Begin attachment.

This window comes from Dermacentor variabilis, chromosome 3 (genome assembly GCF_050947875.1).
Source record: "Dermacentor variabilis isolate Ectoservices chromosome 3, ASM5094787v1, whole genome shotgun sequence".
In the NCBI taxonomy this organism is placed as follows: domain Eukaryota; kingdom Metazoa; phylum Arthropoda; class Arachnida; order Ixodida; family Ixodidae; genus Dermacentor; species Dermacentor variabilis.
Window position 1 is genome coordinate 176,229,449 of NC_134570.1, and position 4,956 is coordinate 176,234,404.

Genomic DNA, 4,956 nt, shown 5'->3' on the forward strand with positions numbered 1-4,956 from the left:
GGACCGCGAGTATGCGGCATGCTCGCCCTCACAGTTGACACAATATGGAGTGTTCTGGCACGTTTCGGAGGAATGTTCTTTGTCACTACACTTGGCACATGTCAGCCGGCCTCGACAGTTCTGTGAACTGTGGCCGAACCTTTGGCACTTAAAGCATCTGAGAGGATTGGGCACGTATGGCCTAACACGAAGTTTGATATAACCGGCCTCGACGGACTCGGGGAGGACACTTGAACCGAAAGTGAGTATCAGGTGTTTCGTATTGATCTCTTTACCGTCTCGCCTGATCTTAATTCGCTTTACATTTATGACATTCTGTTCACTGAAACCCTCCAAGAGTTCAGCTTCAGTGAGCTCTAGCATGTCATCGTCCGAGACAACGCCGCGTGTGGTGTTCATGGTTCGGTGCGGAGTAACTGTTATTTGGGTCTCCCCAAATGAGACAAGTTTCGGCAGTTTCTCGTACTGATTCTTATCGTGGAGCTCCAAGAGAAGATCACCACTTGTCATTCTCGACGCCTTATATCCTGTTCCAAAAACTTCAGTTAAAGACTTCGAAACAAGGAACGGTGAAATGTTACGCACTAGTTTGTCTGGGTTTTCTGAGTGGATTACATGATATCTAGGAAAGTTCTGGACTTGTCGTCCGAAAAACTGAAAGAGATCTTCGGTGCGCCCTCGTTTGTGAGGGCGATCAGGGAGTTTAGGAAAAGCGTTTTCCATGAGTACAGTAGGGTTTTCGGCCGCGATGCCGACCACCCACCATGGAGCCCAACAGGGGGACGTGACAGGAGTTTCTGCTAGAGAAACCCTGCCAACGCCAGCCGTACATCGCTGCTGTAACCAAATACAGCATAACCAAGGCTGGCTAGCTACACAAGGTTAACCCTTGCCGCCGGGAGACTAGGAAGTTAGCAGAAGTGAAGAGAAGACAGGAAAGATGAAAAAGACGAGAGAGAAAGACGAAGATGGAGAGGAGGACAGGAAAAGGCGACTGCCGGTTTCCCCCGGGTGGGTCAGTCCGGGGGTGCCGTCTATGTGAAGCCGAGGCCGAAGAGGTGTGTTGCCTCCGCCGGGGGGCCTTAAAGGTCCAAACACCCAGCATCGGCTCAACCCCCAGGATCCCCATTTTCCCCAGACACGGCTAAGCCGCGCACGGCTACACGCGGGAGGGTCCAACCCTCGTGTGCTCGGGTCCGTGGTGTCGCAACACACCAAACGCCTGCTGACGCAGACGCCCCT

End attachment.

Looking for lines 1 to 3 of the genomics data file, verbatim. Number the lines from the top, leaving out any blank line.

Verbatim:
This window comes from Dermacentor variabilis, chromosome 3 (genome assembly GCF_050947875.1).
Source record: "Dermacentor variabilis isolate Ectoservices chromosome 3, ASM5094787v1, whole genome shotgun sequence".
In the NCBI taxonomy this organism is placed as follows: domain Eukaryota; kingdom Metazoa; phylum Arthropoda; class Arachnida; order Ixodida; family Ixodidae; genus Dermacentor; species Dermacentor variabilis.